Lawsuit claims high-ranking city officials retaliated against a local General Contractor for supporting the Mayor’s political opponent.
The City of Danville lost its attempt to dismiss a lawsuit brought by General Contractor Paul Offutt alleging that city officials violated rights guaranteed by the Constitution by retaliating against him for his political activity, taking his property without providing just compensation, and singling him out for irrational and intentional discrimination. Jeff and his law firm filed the case in January 2022.
In a written ruling, the court stated the alleged facts, when taken as true, state “a claim for relief that is plausible on its face.” As a result, the court denied the defendants’ motion to dismiss the complaint. The defendants must now answer the lawsuit’s allegations.
The lawsuit accused City of Danville Mayor Rickey Williams and other high-ranking city officials of retaliating against Offutt and his companies because Offutt supported Williams’ opponent in the 2019 election.
Offutt lives in Danville and operates General Contractor companies for commercial and residential projects. Offutt actively supported Williams’ opponent in the 2019 election.
The complaint alleged that, after Williams won the election, city officials perpetuated a campaign of retaliation which included taking a portion of Offutt’s property without compensation using a forged easement, refused to grant routine zoning variances for Offutt’s projects and delayed issuing building permits for time-sensitive projects. According to the complaint, after the election, Williams warned that he intended to be “all over” Offutt’s construction projects.
The court rejected the defendants’ argument that the events alleged in the complaint came too long after the election occurred. The court stated the complaint alleged that a “campaign of unlawful retaliation” that began since the April 2019 election and, in any case, “the mere passage of time is [neither] legally conclusive proof against retaliation” nor a “conclusive bar [to] an inference of retaliation.” The court stated that, in this case, Offutt “alleged a pattern of behavior in which [city officials] intentionally singled them out and treated them differently than other individuals in Danville . . .”
The court also rejected arguments that defendants did not take Offutt’s property because defendants have not “built anything” on the property. The Court stated the “Supreme Court has repeatedly recognized that an easement imposed by the government without permission by the property owner constitutes a taking” under the constitution. The ruling stated that an easement with an alleged “forged signature does not render the easement any less of a taking” of property.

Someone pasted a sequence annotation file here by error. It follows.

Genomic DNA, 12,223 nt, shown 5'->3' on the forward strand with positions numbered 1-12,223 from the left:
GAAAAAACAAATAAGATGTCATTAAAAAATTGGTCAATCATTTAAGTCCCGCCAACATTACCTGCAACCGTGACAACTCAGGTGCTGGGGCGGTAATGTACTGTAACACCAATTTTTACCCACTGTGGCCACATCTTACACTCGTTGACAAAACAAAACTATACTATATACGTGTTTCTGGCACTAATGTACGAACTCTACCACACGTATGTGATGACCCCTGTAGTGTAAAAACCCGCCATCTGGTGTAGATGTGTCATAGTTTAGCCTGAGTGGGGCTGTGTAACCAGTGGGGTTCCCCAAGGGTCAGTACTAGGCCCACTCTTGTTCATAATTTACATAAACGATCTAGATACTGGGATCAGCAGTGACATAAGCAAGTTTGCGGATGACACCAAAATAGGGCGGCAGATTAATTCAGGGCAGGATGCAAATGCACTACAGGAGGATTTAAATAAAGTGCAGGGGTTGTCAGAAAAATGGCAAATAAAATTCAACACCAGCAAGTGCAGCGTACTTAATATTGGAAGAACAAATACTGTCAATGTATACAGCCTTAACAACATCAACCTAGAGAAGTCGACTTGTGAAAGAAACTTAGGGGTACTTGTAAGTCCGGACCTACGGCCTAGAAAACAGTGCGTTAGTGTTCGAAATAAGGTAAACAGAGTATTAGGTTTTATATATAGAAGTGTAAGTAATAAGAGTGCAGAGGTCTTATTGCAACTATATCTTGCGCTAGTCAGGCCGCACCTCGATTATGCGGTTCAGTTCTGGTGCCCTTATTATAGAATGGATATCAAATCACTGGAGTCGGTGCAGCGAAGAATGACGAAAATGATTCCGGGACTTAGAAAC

The lawsuit alleged that defendants intentionally violated Offutt’s constitutional rights under the First, Fifth and Fourteenth Amendments to the Constitution. Under the First Amendment, government officials may not retaliate against citizens based on their political activity. The Fifth Amendment requires that the government justly compensate individuals when taking property for public use. The Fourteenth Amendment protects individuals and businesses from being irrationally singled out by the government.
Under the federal rules of civil procedure, the defendants are required to answer the complaint in approximately 30 days. Thereafter, the case will proceed to the discovery where the evidence on the claims will be collected by the parties.
The case was filed in the United States District Court for the Central District of Illinois and captioned as Paul Offutt et al. v. the City of Danville, et al., Case No 22 C 2027.
Do you think you were mistreated by city officials? Contact Jeff.
NOTICE: The information contained in this post comes from allegations made in a legal complaint which was filed in the public record with the court. Please note that this is a contested matter. As a result, it is expected that the allegations will be opposed or denied by other parties and the court has not ruled one way or the other as of the date of this statement.